Being the food-crazed soul that I am, I tend to mark the passing of time by the openings and closings of restaurants. In 1999, husband-and-wife chefs Dan and Ticha Krinsky took over the tiny space up the street from Ansley Mall that theretofore had been my favorite writing haunt, Urban Coffee Bungalow. At first disgruntled to be losing the funky, cozy coffee shop I'd frequented since moving to Atlanta, I was intrigued to learn that a bistro highlighting cuisines of Latin America rarely seen beyond Buford Highway would be taking its place. I moved my center of operations to Caribou Coffee, and Tierra was born.

Tierra builds its fusion pan-Latin offerings without pulling in distracting Asian elements (no blue corn-crusted Peking duck with moo-shu-chipotle pancakes, thank you kindly), largely resulting in fresh, appealing dishes with an inventive twist of the unfamiliar.

The smoky, earthy notes of creamy black bean soup ($4.95) with apple-cured bacon, slivers of fried plantains and cr<\#143>me fraiche are a soothing way to be indoctrinated into Tierra's world of flavors. The same goes for a bowl of pudgy, tender mussels in a broth flavored with medium-hot pasilla chile and given a textural boost with corn and strips of crunchy, juicy jicama ($7.95). The house salad ($4.50) gets extra punch from finely tuned sherry vinaigrette and toasted pistachios.

The cheese pupusa ($4.50) has been on the menu since day one, and though you can go to a Salvadoran restaurant in Chamblee and find them for a buck apiece, Tierra's is commendable. Pupusas are to El Salvador what tortillas are to Mexico. The round corn pancake oozes hot white cheese, and is topped with a tart cabbage slaw called curtido, which accentuates and offsets the sweetness of the pupusa.

Pionono ($7.25) looks like a new-fangled fusion concoction, but is actually a traditional Peurto Rican dish that, like the pupusa, achieves satisfying contrapuntal effect. Sweet fried plaintains are shaped into small circular vessels, then filled with picadillo, a savory mixture of ground beef spiked with garlic, tomatoes and olives.Entrees swerve between adventurous experiments and uninspired combinations. Trout relleno ($18.50), a menu staple these days, is a piscine twist on the classic chili dish. The boneless filet is stuffed with spicy, crunchy goodies including corn, poblano peppers and cheese, and draped with a roasted tomato sauce. It's a filling dish, but it's also hard to put your fork down. Free-range (hallelujah!) beef tenderloin ($21.50) rests in the center of an emerald pool of tomatillo-cilantro sauce, atop a gordita, identified by the handy-dandy pamphlet of Tierra-centric food terms I filched from the table as "a thick tortilla that is pan fried" (translation: It tastes like a pupusa without the gooey cheese center).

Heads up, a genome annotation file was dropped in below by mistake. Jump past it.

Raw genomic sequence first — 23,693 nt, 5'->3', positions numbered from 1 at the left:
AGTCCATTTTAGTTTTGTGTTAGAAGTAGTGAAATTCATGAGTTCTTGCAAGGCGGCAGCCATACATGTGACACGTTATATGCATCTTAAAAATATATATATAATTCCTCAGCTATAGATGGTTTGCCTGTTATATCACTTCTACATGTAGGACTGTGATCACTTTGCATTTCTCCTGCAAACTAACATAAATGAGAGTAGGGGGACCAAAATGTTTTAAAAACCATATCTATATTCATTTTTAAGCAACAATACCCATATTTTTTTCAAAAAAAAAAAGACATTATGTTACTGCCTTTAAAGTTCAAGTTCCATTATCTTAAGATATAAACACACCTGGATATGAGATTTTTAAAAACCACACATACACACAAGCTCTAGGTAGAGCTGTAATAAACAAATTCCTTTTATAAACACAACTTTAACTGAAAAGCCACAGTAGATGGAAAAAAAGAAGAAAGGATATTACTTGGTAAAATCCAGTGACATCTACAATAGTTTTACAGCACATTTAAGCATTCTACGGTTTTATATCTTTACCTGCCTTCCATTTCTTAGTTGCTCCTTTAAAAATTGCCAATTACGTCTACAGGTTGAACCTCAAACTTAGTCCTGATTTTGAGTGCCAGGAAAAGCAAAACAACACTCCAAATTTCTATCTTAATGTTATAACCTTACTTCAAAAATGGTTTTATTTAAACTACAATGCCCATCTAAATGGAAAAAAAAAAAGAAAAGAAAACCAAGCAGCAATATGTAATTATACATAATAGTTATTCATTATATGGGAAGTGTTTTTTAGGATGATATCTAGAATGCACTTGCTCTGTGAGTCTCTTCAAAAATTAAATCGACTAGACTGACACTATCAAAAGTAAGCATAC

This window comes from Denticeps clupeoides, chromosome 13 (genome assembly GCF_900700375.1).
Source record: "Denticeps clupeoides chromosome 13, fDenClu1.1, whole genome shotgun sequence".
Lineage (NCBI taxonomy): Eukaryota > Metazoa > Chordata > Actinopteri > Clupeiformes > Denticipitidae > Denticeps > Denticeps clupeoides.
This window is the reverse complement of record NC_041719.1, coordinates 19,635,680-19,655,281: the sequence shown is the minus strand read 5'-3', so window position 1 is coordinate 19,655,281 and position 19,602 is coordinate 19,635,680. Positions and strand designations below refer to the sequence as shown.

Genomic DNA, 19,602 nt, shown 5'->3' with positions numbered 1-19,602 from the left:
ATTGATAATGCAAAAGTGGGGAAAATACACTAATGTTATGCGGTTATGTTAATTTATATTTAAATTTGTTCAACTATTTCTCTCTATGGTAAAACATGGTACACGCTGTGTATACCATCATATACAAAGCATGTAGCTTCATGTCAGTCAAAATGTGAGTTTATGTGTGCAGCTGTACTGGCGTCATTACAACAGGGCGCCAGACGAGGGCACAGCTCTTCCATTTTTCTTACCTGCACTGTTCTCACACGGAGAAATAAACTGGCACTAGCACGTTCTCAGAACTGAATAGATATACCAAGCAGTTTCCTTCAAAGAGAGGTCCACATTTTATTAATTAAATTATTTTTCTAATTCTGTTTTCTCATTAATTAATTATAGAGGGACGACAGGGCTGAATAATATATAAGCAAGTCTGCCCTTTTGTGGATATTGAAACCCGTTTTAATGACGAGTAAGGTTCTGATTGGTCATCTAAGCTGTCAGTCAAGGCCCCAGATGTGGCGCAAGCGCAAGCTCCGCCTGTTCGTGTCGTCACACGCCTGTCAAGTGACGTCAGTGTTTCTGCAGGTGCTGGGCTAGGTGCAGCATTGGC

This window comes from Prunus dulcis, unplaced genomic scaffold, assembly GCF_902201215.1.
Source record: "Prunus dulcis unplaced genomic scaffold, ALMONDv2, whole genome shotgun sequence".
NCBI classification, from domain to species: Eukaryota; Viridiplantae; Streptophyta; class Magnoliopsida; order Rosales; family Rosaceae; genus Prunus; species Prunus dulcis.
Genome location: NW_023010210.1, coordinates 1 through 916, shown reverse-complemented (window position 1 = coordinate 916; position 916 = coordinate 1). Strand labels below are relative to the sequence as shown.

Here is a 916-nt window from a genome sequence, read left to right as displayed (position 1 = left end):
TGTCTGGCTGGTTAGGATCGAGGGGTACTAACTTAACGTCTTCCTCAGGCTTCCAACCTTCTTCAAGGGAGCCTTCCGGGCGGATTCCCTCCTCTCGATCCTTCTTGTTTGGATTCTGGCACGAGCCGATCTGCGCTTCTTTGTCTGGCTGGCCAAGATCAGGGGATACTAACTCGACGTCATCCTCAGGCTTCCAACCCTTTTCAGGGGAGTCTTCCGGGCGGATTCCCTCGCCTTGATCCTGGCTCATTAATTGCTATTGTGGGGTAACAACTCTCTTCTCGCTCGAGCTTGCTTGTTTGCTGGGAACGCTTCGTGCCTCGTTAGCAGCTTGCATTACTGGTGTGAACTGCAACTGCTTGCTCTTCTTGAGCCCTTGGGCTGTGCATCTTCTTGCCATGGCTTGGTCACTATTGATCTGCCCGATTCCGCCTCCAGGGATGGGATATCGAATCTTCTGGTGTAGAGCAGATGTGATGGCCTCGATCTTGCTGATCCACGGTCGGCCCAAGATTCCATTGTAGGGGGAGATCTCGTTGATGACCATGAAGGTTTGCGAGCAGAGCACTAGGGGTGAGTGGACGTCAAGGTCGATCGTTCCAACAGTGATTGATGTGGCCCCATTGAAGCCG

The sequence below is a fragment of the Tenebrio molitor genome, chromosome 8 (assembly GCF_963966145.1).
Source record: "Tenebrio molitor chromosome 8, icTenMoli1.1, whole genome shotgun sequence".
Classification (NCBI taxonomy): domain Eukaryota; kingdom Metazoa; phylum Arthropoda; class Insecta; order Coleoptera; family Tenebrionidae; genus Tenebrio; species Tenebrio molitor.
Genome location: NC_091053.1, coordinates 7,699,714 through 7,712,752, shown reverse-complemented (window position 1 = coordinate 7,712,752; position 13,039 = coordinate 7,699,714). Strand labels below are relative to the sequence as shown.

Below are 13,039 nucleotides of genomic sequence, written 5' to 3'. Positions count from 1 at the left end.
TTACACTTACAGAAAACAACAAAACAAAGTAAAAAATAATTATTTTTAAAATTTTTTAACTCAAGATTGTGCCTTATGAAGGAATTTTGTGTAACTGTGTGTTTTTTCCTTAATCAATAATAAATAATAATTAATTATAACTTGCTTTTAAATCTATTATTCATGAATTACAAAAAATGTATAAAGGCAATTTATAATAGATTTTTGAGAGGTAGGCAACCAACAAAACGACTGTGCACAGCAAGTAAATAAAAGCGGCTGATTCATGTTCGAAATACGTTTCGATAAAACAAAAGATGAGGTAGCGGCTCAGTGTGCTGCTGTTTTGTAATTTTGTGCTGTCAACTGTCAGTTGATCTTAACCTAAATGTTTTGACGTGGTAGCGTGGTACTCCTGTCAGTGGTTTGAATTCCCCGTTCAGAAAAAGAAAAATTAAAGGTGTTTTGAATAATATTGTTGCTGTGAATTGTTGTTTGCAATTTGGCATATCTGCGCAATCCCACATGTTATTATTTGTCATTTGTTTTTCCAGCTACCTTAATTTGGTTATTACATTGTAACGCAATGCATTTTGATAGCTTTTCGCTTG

Another veteran of the menu, shrimp baked in cheese Brazilian-style ($17.95), has never held much appeal for me, though I know its fans are legion. Served with converted rice and calabaza (a pumpkin-like squash), the dish quickly becomes monotonous mouthfuls of queso and starch.

Within the last year, the Krinskys have rotated new menu items on a weekly basis, some more successful than others. A chicken breast swiped with a light, moistening peanut-based sauce comes well-partnered with a side of quinoa, that little spherical grain with the squiggle running through its center ($17). Sour pickled chayote (a south-of-the-border cousin of the pear) and a tuft of pickled onions elevate the flavors and add intrigue.

Seared scallops arranged around a mound of linguine in a curry cream sauce with bits of tomato and chayote ($21.50) doesn't offer the same captivating juxtapositions. And an Argentinean beef carbonada (or stew) with peaches named among its ingredients is oddly bland ($18). Both dishes have potential -- I'd just like to see the same presence of mind applied to these specials as is evident in so many of the menu's other choices.The wine list at Tierra is one of my favorites in town. It's not extensive, but the selection is succinctly tailored to the cuisine, and most bottles are under $35. Try the floral Gascon Viognier ($24) or soft, ripe berry-ish Norton Privada blend ($30).Desserts see the restaurant's culinary vision to a harmonious completion. Inveterate sweet tooths will melt over the tres leches cake, sweet and moist ($5.50). I'm particularly enamored of the fig pie ($5.75) made with a silken layer of custard on top -- a glamorous, grown-up riff on Fig Newtons. Homemade lime ice cream ($3.95) induces a bracing shiver from its thrilling tartness.

Tierra is a welcome reprieve of provocative cooking and competent service in an area of town notorious for the uneven quality of its scattered restaurants. It's close enough to the Woodward Arts Center to start an evening out on the right foot, and servers are mindful to ask early arrivals if they have a show to catch.

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